Prostate cancer (PCa) remains the second ranked cause of cancer deaths in the United States. The current standard of care for metastatic prostate cancer (mPCa) includes systemic therapies with no option for surgery. In contrast, in other malignancies such as breast and kidney cancer, cytoreduction plays an integral role in the treatment of metastatic disease. In this framework, there are emerging data that suggest a potential oncologic benefit to cytoreduction in mPCa. The majority of the data are retrospective in nature suggesting that patients with mPCa who had prior radical prostatectomy (RP) had a better survival, as well as improved response to systemic therapy. Similarly, patients who presented with metastatic disease and received definitive local therapy (RP or radiation) had greater survival than patients who received no treatment. In order to confer maximum potential benefit, operating in the setting of mPCa must be technically feasible with acceptable morbidity. It has been demonstrated in many studies that operating on locally advanced disease (T3a/b) does have similar morbidity as lower stage cancer. This may be applicable in the metastatic setting, because although PCa may have metastasized, it may remain locally advanced. On the molecular level there are a number of explanations concerning the potential benefit of cytoreduction. However, these ideas remain speculative with no concrete evidence to date.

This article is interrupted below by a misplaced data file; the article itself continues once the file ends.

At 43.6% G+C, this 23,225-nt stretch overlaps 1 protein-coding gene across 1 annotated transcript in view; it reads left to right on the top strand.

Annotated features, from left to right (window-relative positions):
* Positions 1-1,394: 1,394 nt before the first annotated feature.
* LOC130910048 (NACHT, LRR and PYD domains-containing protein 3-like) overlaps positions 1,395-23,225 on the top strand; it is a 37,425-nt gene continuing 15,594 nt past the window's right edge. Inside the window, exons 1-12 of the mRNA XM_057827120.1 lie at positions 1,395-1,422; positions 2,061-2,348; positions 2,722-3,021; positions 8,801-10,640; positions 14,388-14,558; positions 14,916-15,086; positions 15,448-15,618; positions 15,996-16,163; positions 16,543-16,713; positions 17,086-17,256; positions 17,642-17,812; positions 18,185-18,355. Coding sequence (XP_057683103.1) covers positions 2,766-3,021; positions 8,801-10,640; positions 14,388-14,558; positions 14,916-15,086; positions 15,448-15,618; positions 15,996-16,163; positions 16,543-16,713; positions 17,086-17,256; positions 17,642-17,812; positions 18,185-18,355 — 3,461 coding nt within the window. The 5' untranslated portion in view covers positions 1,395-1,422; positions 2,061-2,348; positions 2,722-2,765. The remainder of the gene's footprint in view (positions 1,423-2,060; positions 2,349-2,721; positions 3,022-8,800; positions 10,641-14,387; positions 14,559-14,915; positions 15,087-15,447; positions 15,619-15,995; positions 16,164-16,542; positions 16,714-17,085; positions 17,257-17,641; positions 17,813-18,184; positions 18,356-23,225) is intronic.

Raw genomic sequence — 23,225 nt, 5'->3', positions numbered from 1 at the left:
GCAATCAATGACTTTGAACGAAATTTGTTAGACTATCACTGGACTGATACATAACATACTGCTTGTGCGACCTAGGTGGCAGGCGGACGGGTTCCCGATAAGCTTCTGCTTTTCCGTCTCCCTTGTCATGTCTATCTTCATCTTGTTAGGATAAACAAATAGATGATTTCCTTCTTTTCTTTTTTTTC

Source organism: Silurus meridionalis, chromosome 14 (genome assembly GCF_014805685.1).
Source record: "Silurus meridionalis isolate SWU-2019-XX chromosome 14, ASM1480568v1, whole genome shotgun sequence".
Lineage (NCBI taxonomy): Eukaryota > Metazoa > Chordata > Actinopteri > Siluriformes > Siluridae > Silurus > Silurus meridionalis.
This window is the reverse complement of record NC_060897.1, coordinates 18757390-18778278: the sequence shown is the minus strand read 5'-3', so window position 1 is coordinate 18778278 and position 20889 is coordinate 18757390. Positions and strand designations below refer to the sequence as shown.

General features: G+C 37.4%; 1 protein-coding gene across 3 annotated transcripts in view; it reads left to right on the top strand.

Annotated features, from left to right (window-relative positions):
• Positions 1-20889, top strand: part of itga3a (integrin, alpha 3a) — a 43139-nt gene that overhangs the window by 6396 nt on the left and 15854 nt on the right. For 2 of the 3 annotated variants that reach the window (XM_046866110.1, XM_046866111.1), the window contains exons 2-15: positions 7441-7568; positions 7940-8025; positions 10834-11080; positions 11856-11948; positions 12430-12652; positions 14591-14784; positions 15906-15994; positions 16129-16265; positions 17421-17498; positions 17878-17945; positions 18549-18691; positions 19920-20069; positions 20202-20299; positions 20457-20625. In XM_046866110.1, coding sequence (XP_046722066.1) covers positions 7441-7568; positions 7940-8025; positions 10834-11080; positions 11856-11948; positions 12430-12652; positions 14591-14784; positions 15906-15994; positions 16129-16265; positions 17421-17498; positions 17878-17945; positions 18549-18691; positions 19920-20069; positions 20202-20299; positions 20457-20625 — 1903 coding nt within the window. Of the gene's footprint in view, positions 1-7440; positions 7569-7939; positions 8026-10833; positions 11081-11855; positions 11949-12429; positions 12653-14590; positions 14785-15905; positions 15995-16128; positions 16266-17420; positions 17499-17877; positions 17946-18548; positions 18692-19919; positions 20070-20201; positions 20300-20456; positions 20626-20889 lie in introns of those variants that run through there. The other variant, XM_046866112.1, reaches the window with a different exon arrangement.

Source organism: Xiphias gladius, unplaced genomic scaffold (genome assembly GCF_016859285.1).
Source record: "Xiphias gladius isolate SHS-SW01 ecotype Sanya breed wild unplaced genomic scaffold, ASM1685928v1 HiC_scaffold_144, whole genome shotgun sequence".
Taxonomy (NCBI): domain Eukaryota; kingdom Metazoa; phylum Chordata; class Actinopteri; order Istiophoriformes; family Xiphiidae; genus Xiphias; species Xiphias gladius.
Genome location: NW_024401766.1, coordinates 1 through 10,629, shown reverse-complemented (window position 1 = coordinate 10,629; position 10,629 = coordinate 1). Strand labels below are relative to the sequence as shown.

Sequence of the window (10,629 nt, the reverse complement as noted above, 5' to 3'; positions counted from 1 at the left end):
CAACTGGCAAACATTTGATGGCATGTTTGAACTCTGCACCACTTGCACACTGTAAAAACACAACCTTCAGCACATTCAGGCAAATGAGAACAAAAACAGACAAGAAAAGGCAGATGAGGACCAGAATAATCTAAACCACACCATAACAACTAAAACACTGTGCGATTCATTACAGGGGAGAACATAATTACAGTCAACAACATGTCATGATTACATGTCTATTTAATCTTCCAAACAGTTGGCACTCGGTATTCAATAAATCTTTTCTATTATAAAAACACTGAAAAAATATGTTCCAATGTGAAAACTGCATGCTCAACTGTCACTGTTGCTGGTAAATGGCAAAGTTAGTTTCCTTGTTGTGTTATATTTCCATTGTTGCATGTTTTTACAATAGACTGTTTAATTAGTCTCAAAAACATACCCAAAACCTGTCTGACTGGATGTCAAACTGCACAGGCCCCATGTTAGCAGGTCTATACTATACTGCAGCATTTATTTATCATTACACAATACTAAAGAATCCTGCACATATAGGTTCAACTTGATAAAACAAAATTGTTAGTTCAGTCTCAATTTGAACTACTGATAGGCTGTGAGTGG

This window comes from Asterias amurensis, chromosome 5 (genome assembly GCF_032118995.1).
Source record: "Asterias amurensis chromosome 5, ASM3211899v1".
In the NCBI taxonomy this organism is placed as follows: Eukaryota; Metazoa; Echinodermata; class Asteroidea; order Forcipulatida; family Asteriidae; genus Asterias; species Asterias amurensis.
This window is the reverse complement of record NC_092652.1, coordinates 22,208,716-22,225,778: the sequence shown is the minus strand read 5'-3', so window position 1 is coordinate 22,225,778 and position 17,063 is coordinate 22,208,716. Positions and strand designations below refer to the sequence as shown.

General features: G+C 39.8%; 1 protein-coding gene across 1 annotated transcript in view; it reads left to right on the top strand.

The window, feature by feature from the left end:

All Science Journal Classification (ASJC) codes
- Cancer Research
- Prostate cancer
- Radical prostatectomy